Furthermore, in spite of all of the noise last year about Congress approving cannabis-related legislation, the federal government still isn’t too excited about marijuana. We are still no closer to nationwide legalization than we were years ago. Hell, hemp-derived CBD is now legal nationwide, and yet, the Feds act as though regulating the substance is an impossibility. Still, if legal marijuana was given a fair shake at the national level – something that requires Congressional action — it could spawn a $50 billion market, according to cannabis research firm New Frontier Data.

It could be years, though, before that happens.

But lawmakers understand gambling. It is a relatively simple system to implement. There are no hardcore infrastructure changes needed to get it rolling, and there isn’t much of an elevated risk for the perceived social atrocities, like increased rates of stoned driving, underage consumption and addiction. Well, maybe there is an elevated risk for addiction. Somewhere around 10 million Americans suffer from gambling addiction, according to the North American Foundation for Gambling Addiction Help. That number could skyrocket, too, once sports betting becomes more widespread.

But that doesn’t matter to the suits, because the cash flow that comes from the gaming industry is easy money for states, some of which earn millions of dollars every year taxing wagers. Not to mention, with the addition of online sports betting options like DraftKings and FanDuel Sportsbook, the gaming sect has opened up to a whole new, faceless customer base – those people who gamble exclusively from their living rooms as opposed to casinos and other onsite betting sites. And that’s something that only stands to strengthen to haul of sports betting trade.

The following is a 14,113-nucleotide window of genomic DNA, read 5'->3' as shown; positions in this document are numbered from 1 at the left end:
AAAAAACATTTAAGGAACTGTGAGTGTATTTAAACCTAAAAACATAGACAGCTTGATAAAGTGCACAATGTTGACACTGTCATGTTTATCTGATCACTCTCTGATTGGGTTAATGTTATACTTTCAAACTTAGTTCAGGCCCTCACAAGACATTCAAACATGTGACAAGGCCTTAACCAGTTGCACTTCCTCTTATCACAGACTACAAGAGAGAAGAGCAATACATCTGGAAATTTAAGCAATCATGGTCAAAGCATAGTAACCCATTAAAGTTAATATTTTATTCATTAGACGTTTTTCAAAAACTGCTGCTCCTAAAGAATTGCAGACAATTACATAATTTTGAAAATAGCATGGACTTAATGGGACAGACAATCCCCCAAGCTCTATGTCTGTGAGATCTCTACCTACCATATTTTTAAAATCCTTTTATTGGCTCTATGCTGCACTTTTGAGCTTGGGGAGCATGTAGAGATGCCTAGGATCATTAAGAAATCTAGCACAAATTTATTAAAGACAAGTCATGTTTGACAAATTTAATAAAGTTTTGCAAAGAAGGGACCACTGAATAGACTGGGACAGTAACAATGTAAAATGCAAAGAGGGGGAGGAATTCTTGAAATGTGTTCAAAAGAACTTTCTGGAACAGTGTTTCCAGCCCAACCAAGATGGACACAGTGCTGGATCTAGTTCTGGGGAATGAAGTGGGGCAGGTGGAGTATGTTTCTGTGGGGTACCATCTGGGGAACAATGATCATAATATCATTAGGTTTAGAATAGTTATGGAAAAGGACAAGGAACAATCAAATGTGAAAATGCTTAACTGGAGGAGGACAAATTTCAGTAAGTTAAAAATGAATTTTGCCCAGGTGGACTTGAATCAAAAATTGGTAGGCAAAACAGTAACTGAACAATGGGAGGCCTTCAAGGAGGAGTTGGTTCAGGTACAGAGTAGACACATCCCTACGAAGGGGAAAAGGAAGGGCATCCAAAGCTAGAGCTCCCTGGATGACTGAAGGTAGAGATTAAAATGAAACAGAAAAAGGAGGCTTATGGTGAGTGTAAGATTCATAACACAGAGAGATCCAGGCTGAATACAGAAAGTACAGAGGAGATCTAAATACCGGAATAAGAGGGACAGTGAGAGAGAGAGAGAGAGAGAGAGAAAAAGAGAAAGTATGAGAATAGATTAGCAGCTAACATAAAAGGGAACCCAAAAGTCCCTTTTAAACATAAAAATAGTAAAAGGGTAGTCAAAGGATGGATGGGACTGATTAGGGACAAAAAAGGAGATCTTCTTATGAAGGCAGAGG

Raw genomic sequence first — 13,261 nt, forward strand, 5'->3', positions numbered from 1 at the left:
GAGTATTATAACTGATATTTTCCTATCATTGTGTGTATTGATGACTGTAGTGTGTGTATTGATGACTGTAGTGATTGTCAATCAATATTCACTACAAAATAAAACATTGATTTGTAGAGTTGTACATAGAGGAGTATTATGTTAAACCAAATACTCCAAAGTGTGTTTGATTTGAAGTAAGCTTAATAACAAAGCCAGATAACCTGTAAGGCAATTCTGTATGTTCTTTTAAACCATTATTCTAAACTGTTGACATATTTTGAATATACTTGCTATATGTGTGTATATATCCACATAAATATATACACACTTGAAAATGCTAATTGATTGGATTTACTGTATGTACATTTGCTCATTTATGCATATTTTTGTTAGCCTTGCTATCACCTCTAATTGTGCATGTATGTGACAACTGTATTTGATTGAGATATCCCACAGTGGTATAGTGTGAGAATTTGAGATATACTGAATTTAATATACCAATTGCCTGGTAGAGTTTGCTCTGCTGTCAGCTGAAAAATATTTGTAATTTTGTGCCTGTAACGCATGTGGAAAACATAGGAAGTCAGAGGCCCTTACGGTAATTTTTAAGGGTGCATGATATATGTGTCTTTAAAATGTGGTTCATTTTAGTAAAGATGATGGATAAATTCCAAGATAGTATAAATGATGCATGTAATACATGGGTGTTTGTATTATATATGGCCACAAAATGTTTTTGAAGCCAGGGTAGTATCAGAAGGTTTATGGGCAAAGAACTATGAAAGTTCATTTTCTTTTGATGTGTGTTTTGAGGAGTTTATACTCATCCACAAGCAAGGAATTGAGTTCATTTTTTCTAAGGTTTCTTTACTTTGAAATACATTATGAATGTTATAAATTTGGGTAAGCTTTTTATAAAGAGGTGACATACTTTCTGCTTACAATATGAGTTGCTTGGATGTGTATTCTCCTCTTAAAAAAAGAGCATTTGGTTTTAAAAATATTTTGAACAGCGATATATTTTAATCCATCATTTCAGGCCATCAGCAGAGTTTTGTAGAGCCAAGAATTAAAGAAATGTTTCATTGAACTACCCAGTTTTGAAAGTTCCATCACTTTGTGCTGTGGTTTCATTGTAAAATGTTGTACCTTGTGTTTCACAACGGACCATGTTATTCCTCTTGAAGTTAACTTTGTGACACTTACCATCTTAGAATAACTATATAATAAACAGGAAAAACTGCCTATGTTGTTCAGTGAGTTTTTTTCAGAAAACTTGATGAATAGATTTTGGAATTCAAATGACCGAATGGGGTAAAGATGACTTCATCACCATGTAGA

Just look to Indiana to see how.

The state, which recently legalized sports betting, saw $440 million in wagers between September and December 2019. A recent article from Legal Sports Report shows that 64 percent of those bets were taken online.

“Indiana went from nothing to…this is effectively found money,” Max Bichsel, group vice president of U.S. business for, told the Indianapolis Star. “The state is making money. The operators are making money. Everyone is making money.”

There is always going to be plenty of room in the United States for all of the sins we can conjure up and convince others that we need. It doesn’t matter whether it is gambling, drugs, sex, there will be a ravenous customer base waiting to throw money at it. And with legalization of anything comes easier access, comes more people getting involved, comes more economic possibilities. And if you stare at anything like that from the right angle long enough, it appears to be all good.

Although there is undoubtedly some resistance to sports betting, it just doesn’t come with the same kind of foot-stomping rage as the issue of legalized marijuana. Therefore, we could presumably begin to see more states in the coming years start to embrace the tax revenue from this gambling sect rather than the growing and selling of weed. Not that the cannabis industry is going to stop trying to prove us wrong anytime soon. And to them, we say, bring it on. The more ways we have to escape the clown shoe revival that is the pulse of this great nation right now, the better.

Bet on it.